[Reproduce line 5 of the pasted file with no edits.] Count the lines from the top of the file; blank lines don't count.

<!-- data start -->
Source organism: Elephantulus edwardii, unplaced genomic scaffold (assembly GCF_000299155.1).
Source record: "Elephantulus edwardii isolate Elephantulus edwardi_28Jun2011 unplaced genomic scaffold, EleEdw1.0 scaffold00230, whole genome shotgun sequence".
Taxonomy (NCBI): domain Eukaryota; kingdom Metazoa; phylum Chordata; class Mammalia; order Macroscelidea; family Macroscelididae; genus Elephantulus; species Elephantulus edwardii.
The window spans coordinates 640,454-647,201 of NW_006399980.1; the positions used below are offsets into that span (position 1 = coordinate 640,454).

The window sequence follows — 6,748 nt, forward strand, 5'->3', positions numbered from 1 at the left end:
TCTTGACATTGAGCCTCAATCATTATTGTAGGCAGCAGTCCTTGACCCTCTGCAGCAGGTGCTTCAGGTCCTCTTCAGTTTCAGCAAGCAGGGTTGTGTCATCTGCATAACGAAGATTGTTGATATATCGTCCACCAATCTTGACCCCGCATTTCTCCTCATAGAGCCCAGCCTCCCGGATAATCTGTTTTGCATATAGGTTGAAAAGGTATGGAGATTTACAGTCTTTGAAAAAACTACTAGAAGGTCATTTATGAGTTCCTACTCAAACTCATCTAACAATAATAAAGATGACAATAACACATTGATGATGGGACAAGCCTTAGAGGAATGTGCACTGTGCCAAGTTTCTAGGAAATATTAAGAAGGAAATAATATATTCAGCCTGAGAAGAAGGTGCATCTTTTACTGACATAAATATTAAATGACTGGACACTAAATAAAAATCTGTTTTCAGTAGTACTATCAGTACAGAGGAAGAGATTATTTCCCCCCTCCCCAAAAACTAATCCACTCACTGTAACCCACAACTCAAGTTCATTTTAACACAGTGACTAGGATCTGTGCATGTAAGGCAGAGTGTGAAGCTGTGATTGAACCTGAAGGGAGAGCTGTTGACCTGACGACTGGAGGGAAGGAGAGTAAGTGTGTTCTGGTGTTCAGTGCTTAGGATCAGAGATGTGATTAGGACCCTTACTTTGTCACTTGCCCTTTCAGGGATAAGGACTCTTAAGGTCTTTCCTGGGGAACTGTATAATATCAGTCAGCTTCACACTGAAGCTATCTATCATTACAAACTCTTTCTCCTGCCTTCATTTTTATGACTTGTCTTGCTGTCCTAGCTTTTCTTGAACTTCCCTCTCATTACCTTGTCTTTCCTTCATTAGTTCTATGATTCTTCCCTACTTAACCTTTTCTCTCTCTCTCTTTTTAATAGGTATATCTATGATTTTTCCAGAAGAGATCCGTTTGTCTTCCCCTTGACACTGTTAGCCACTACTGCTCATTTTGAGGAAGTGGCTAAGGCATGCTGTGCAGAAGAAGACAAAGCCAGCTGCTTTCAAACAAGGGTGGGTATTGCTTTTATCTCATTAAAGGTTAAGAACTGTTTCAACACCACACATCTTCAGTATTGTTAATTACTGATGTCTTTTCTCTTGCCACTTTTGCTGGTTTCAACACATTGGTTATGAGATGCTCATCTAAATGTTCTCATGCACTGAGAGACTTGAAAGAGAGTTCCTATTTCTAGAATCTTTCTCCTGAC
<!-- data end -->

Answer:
The window sequence follows — 6,748 nt, forward strand, 5'->3', positions numbered from 1 at the left end: